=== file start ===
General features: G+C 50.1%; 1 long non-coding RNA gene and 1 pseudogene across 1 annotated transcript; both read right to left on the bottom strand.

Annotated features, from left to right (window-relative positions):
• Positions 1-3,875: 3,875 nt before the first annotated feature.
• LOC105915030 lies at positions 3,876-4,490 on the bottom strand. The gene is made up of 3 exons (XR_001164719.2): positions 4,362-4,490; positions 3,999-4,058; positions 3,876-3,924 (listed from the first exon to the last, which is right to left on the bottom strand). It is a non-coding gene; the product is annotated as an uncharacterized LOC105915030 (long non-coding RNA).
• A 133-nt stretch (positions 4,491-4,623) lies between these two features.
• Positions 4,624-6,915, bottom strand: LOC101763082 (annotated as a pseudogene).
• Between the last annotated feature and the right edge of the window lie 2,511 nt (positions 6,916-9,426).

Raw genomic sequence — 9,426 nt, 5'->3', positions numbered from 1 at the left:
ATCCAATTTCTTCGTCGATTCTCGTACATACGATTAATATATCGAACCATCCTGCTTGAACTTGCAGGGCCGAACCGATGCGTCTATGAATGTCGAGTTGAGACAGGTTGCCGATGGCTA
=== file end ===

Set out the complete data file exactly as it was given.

General features: G+C 50.1%; 1 long non-coding RNA gene and 1 pseudogene across 1 annotated transcript; both read right to left on the bottom strand.

Annotated features, from left to right (window-relative positions):
• Positions 1-3,875: 3,875 nt before the first annotated feature.
• LOC105915030 lies at positions 3,876-4,490 on the bottom strand. The gene is made up of 3 exons (XR_001164719.2): positions 4,362-4,490; positions 3,999-4,058; positions 3,876-3,924 (listed from the first exon to the last, which is right to left on the bottom strand). It is a non-coding gene; the product is annotated as an uncharacterized LOC105915030 (long non-coding RNA).
• A 133-nt stretch (positions 4,491-4,623) lies between these two features.
• Positions 4,624-6,915, bottom strand: LOC101763082 (annotated as a pseudogene).
• Between the last annotated feature and the right edge of the window lie 2,511 nt (positions 6,916-9,426).

Raw genomic sequence — 9,426 nt, 5'->3', positions numbered from 1 at the left:
ATCCAATTTCTTCGTCGATTCTCGTACATACGATTAATATATCGAACCATCCTGCTTGAACTTGCAGGGCCGAACCGATGCGTCTATGAATGTCGAGTTGAGACAGGTTGCCGATGGCTA